The world’s first under-screen selfie camera isn’t very good

In an ideal world, everything would be fine under the surface of smartphone screens. This has been the principle behind the phone’s design in the past few years, at least, since the iPhone X has stepped up the edge wars with its apparent notch. From in-screen fingerprint sensors to pop-up selfie cameras, we’ve seen phone manufacturers take creative approaches to achieve the highest possible screen-to-body ratio.

The latest development in the edge wars is the ZTE Axon 20 5G, which is on sale today and is the first phone in the world to integrate the front camera below the screen. While in-screen fingerprint sensors are now commonplace, doing the same for selfie cameras has proven more difficult. Companies like Oppo And the Xiaomi It had been browsing demos for years, but ZTE beat it up with its first commercial device.

In theory, the advantages are clear. You get an uninterrupted display that doesn’t need to account for notch or hole calculation, nor do you have to automate a popup camera module. Again, if the world were perfect, the camera would magically be located under the screen without compromising image quality from either end.

Readers, the world is not perfect.

Before we talk about the camera, we have to talk about the screen at the top. I doubt this has anything to do with the camera technology itself, but the truth is that the Axon 20 5G is one of the largest smartphones I have ever seen. The 90Hz OLED screen is a massive 6.92 inch diagonal, which means that 1080p resolution is less sharp than you’ll find on other phones. It’s not a problem with regular use, though, and the screen overall looks pretty good apart from some non-angular color changes.

What does not look good is the relatively massive ‘chin’ frame at the bottom. Although it would have been considered extremely thin only a few years ago, it really stands out in the Axon 20 5G given the supposed hacking nature of the device. I have seen Phones Which has managed to incorporate traditional selfie cameras at thinner edges than this, which somewhat undermines the single positioning point below the screen.

This feeling increases when you go through the Axon 20 5G setup process, which exposes the camera in the worst possible conditions. Bottom screen integrity is most noticeable on light backgrounds, like what you see on settings screens. There is a square swath of the screen that shows a clear reverb effect, making it look much less accurate than the rest of the panel. I will only say now that I think it looks worse than A grade.

In general use, this is difficult to notice. If you see full-color images or wallpaper, you can see the lower-resolution area if you look closely, but it’s not completely distracting. And as with other companies that have shipped slotted or hole Android phones, ZTE’s default software uses a black background for the top of the screen where status and notification icons are displayed, making the camera almost invisible. But really, if you need to resort to the same old notch-masking techniques to hide the under-screen camera, what do we do here?

The photos above show how visible the camera is on colored and black and white backgrounds.

Of course, the next obvious question is how the camera actually works. The news here is also not good. I don’t want to underestimate the technical achievement of having a camera running midway beneath an OLED screen at all – it includes new types of translucent materials, pixel filters, and demosaicing algorithms to understand light up to a 32MP sensor. The result, unfortunately, is a bad selfie camera.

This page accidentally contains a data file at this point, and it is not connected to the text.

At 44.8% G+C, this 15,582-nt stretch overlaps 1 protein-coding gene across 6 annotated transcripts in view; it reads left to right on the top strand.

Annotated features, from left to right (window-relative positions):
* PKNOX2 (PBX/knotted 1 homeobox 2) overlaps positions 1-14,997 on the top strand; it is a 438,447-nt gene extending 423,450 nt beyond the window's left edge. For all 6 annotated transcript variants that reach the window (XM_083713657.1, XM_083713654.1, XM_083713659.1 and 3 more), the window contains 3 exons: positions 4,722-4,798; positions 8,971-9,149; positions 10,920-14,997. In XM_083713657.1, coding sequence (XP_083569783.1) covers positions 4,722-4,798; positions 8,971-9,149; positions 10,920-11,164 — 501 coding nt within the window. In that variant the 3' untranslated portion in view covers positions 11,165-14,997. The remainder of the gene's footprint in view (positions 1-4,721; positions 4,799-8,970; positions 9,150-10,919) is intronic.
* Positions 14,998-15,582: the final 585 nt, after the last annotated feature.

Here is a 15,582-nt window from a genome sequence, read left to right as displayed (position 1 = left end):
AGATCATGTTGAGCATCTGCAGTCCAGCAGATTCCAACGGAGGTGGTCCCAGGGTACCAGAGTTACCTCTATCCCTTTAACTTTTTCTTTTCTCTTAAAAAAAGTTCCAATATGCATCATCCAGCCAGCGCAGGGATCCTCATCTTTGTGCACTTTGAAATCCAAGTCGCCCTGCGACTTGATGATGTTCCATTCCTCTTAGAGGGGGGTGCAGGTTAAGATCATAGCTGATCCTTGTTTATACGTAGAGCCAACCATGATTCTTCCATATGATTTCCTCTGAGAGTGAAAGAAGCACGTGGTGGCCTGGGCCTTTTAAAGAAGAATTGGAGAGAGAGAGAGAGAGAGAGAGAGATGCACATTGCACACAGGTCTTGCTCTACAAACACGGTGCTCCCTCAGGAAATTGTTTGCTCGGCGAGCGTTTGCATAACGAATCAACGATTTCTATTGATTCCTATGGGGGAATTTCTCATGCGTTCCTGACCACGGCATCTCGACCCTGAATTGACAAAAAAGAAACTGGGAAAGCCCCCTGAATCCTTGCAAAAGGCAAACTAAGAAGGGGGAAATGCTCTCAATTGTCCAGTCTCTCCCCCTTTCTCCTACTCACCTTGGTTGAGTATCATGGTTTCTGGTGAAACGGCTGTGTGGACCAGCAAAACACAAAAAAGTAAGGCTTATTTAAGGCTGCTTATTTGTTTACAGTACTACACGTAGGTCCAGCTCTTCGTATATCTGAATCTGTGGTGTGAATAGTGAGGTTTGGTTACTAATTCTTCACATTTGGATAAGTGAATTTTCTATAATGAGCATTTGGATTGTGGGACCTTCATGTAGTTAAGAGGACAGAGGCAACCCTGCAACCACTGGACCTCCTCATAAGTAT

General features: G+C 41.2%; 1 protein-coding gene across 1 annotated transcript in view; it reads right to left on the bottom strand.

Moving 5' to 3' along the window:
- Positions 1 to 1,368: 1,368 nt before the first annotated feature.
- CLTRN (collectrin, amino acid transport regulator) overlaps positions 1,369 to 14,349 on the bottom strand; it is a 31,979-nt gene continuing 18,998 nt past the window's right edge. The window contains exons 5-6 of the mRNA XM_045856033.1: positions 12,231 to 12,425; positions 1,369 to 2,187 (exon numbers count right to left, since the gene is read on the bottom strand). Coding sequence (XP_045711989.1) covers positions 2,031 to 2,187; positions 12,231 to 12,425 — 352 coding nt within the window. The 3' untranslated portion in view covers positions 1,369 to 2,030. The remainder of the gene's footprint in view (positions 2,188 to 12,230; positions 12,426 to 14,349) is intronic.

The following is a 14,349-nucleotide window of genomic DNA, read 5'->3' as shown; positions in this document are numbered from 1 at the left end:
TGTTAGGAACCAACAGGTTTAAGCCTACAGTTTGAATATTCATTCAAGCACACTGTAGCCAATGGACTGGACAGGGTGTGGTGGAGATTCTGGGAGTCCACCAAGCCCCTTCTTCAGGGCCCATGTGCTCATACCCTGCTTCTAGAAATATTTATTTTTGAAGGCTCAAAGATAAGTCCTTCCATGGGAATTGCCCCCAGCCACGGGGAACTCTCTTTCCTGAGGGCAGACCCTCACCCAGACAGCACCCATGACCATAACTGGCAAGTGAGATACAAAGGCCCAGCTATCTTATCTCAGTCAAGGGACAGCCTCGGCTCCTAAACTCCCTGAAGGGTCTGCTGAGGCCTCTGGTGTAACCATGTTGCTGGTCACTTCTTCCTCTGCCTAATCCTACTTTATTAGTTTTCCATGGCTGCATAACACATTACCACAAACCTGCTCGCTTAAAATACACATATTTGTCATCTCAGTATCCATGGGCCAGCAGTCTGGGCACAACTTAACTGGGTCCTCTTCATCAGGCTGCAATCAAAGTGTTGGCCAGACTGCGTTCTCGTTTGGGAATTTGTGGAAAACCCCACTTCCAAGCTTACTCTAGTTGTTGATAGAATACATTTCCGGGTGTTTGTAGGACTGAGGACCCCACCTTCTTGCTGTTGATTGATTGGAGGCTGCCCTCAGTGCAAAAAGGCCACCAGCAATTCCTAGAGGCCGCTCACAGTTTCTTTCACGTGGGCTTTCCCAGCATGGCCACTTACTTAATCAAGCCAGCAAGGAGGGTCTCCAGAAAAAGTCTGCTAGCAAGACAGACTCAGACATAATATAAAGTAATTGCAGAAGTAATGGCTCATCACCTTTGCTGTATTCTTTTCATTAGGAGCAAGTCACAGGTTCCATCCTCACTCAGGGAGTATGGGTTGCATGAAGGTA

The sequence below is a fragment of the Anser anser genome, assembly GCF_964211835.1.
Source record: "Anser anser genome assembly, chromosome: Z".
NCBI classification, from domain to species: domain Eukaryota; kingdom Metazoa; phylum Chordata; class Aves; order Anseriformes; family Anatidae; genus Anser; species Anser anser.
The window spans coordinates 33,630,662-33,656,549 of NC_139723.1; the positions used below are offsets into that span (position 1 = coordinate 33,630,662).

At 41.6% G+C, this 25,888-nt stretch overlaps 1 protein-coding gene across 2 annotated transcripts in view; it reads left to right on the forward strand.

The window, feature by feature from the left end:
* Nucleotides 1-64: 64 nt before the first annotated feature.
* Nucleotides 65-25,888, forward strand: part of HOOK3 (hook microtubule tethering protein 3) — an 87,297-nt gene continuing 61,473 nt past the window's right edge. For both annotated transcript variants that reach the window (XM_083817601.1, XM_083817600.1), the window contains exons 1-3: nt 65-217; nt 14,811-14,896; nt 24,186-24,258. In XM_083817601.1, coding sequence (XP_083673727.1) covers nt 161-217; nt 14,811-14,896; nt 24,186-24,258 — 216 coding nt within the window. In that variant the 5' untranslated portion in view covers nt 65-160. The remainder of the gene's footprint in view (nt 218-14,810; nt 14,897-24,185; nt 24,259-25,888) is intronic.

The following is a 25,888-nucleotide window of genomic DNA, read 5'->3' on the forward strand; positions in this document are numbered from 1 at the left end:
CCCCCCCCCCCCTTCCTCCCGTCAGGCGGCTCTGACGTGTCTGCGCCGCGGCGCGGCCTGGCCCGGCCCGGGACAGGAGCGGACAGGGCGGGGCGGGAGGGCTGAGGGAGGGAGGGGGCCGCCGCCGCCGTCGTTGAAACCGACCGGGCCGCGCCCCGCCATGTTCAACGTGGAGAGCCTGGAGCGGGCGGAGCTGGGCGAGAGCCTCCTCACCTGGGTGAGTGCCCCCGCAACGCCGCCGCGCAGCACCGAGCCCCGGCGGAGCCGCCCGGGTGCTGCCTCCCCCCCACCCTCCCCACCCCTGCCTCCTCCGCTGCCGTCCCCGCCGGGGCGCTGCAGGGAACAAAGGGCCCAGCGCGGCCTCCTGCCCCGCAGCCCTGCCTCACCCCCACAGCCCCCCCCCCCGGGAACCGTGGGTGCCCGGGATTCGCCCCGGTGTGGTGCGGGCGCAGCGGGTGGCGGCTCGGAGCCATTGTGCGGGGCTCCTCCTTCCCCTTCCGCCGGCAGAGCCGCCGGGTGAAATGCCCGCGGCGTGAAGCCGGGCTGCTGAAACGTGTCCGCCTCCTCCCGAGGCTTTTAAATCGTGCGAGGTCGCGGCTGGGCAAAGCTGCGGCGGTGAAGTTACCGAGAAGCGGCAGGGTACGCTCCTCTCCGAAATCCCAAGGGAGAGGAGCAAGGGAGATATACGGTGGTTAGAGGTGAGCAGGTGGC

In good lighting, the Axon 20 5G Selfie Camera captures soft and blurry photos with weak colors and highlights. Compare it to Pixel 5 below:

Pixel 5 (left) vs Axon 20 5G (right)

Just to illustrate, the Axon 20 5G image was captured with portrait mode and anti-aliasing filters turning off.

Pixel 5 (left) vs Axon 20 5G (right)

The contrast is quite stark in low light, with lots of noise and details blurred out. I turned off the Pixel 5’s night mode here to make it a fair fight, and it’s still squishing the Axon 20 5G.

The under-screen selfie camera just works, which is generous. It can take pictures through the screen, yeah, and it’s really a little miracle. But you probably don’t want anyone else to see it.

This isn’t the most dazzling compliment I can give for a phone with a supposedly great selfie camera, but the ZTE Axon 20 5G is actually a much better offering if you don’t care about selfies or video calls. It’s a reliable phone for $ 449, despite offering a dollar price tag, which ZTE says will not be available in the US or Canada at the moment. (It’s 449 euros in the European Union and 419 pounds in the United Kingdom.)

While the Axon 20 5G has a massive footprint, it is still thin at just under 8mm thick, and ZTE included a reasonably large battery of 4,220mAh. The processor is a Snapdragon 765G with an integrated 5G modem, such as the Pixel 5 and LG Velvet, and it can be configured with up to 8 GB of RAM and 256 GB of storage.

Other specs include a well-functioning in-screen optical fingerprint sensor, 30W fast charging via USB-C, and a headphone jack. There’s a 64MP main camera and 16MP ultra-wide camera, along with 2MP depth sensors and depth sensors that you can probably ignore the main areas where ZTE has cut corners are the medium touch system and the not so impressive speaker.

The fact that ZTE finally got a phone like this on the market is a landmark, but I’m not really sure who the device is. The selfie camera at the bottom of the screen often looks worse and more distracting than not, and it’s clear that image quality is at risk. Ironically, the phone may be more appealing to an audience that isn’t actively interested in its main selling point, but that’s where we are with the Axon 20 5G.

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